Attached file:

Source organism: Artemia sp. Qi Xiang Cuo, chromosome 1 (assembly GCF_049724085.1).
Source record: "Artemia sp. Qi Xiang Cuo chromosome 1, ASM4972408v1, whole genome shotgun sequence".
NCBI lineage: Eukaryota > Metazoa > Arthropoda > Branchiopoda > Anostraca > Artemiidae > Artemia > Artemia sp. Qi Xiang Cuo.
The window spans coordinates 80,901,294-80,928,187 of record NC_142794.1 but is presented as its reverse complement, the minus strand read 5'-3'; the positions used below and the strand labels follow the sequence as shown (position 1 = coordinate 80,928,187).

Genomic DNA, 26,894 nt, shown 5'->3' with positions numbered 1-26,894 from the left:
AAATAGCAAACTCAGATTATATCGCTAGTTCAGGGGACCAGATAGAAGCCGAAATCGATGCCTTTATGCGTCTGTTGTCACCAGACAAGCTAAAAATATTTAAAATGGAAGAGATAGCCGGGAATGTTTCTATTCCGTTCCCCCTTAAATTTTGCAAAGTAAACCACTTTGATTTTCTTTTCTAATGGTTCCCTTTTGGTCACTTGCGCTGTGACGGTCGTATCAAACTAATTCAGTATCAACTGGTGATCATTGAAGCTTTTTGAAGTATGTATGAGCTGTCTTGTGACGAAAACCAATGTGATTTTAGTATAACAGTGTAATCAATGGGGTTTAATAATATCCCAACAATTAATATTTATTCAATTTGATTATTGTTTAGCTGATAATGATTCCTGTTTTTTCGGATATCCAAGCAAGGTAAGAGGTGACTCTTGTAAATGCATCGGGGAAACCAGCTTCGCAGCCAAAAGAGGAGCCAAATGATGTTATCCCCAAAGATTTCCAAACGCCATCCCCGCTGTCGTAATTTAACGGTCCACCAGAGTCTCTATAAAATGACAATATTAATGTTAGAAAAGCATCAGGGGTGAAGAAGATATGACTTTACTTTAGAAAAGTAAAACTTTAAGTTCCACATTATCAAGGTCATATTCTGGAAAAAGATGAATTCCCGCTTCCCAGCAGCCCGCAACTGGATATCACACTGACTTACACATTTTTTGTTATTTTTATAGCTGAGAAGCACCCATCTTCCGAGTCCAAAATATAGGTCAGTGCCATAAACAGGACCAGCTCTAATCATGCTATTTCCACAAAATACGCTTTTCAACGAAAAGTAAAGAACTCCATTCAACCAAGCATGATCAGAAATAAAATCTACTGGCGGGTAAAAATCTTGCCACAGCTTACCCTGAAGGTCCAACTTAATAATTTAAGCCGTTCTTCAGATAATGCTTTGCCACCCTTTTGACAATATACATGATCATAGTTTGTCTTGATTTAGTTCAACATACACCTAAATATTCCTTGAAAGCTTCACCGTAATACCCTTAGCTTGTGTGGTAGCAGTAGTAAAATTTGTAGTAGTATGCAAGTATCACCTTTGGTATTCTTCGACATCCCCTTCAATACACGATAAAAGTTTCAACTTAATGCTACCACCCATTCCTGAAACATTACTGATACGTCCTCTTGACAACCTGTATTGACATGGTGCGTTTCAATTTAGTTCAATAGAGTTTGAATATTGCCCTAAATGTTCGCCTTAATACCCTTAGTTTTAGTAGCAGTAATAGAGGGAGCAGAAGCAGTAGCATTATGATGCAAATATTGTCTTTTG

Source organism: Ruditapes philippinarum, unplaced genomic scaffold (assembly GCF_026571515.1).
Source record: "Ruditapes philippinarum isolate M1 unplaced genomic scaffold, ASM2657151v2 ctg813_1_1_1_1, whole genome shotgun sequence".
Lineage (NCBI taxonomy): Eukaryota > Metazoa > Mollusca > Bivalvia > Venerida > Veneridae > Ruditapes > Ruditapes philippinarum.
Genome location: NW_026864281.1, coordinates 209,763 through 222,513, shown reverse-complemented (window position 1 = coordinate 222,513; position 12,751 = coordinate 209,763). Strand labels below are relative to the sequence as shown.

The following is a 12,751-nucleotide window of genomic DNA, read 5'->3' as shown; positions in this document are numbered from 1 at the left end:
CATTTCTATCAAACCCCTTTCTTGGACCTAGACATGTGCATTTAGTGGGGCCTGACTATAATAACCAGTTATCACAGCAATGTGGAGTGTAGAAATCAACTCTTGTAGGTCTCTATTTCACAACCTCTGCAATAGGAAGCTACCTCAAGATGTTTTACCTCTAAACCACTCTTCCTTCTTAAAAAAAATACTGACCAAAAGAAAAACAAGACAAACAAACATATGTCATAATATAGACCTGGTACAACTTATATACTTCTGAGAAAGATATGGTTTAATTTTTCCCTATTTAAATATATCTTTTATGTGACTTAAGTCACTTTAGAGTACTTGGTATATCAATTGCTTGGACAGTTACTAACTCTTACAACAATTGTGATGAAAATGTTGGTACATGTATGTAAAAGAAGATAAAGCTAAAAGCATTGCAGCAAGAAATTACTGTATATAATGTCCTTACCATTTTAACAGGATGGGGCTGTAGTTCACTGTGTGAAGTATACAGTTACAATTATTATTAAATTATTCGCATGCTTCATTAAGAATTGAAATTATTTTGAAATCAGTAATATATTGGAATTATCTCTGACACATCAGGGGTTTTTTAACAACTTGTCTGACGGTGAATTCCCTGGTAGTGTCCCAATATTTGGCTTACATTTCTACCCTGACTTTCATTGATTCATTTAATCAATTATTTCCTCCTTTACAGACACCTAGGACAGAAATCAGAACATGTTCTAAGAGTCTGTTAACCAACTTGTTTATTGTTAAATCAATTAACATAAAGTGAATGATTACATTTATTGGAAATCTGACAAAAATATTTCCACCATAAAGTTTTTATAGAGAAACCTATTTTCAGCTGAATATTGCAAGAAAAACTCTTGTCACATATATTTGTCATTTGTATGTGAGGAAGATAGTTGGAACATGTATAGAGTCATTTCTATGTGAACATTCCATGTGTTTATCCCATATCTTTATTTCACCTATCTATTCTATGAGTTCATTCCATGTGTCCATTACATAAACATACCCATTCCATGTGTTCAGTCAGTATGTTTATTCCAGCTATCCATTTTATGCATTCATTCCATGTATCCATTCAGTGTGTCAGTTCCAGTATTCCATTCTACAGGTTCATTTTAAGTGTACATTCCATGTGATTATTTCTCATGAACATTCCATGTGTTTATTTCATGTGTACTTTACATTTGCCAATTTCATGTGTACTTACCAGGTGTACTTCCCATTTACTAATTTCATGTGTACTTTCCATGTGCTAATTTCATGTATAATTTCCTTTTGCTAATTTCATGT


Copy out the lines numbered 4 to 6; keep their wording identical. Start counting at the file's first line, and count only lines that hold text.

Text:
The window spans coordinates 80,901,294-80,928,187 of record NC_142794.1 but is presented as its reverse complement, the minus strand read 5'-3'; the positions used below and the strand labels follow the sequence as shown (position 1 = coordinate 80,928,187).

Genomic DNA, 26,894 nt, shown 5'->3' with positions numbered 1-26,894 from the left:
AAATAGCAAACTCAGATTATATCGCTAGTTCAGGGGACCAGATAGAAGCCGAAATCGATGCCTTTATGCGTCTGTTGTCACCAGACAAGCTAAAAATATTTAAAATGGAAGAGATAGCCGGGAATGTTTCTATTCCGTTCCCCCTTAAATTTTGCAAAGTAAACCACTTTGATTTTCTTTTCTAATGGTTCCCTTTTGGTCACTTGCGCTGTGACGGTCGTATCAAACTAATTCAGTATCAACTGGTGATCATTGAAGCTTTTTGAAGTATGTATGAGCTGTCTTGTGACGAAAACCAATGTGATTTTAGTATAACAGTGTAATCAATGGGGTTTAATAATATCCCAACAATTAATATTTATTCAATTTGATTATTGTTTAGCTGATAATGATTCCTGTTTTTTCGGATATCCAAGCAAGGTAAGAGGTGACTCTTGTAAATGCATCGGGGAAACCAGCTTCGCAGCCAAAAGAGGAGCCAAATGATGTTATCCCCAAAGATTTCCAAACGCCATCCCCGCTGTCGTAATTTAACGGTCCACCAGAGTCTCTATAAAATGACAATATTAATGTTAGAAAAGCATCAGGGGTGAAGAAGATATGACTTTACTTTAGAAAAGTAAAACTTTAAGTTCCACATTATCAAGGTCATATTCTGGAAAAAGATGAATTCCCGCTTCCCAGCAGCCCGCAACTGGATATCACACTGACTTACACATTTTTTGTTATTTTTATAGCTGAGAAGCACCCATCTTCCGAGTCCAAAATATAGGTCAGTGCCATAAACAGGACCAGCTCTAATCATGCTATTTCCACAAAATACGCTTTTCAACGAAAAGTAAAGAACTCCATTCAACCAAGCATGATCAGAAATAAAATCTACTGGCGGGTAAAAATCTTGCCACAGCTTACCCTGAAGGTCCAACTTAATAATTTAAGCCGTTCTTCAGATAATGCTTTGCCACCCTTTTGACAATATACATGATCATAGTTTGTCTTGATTTAGTTCAACATACACCTAAATATTCCTTGAAAGCTTCACCGTAATACCCTTAGCTTGTGTGGTAGCAGTAGTAAAATTTGTAGTAGTATGCAAGTATCACCTTTGGTATTCTTCGACATCCCCTTCAATACACGATAAAAGTTTCAACTTAATGCTACCACCCATTCCTGAAACATTACTGATACGTCCTCTTGACAACCTGTATTGACATGGTGCGTTTCAATTTAGTTCAATAGAGTTTGAATATTGCCCTAAATGTTCGCCTTAATACCCTTAGTTTTAGTAGCAGTAATAGAGGGAGCAGAAGCAGTAGCATTATGATGCAAATATTGTCTTTTG